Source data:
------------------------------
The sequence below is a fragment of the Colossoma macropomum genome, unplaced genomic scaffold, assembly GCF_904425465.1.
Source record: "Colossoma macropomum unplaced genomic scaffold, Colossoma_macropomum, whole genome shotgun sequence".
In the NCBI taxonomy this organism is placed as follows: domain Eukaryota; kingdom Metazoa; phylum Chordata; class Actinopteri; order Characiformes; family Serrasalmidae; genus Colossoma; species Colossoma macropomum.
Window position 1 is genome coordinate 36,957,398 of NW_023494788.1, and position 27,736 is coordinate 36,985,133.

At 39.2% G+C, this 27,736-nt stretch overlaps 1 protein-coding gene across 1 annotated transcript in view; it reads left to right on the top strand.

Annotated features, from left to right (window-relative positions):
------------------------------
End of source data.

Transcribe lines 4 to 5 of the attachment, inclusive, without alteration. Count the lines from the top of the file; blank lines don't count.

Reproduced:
Window position 1 is genome coordinate 36,957,398 of NW_023494788.1, and position 27,736 is coordinate 36,985,133.

At 39.2% G+C, this 27,736-nt stretch overlaps 1 protein-coding gene across 1 annotated transcript in view; it reads left to right on the top strand.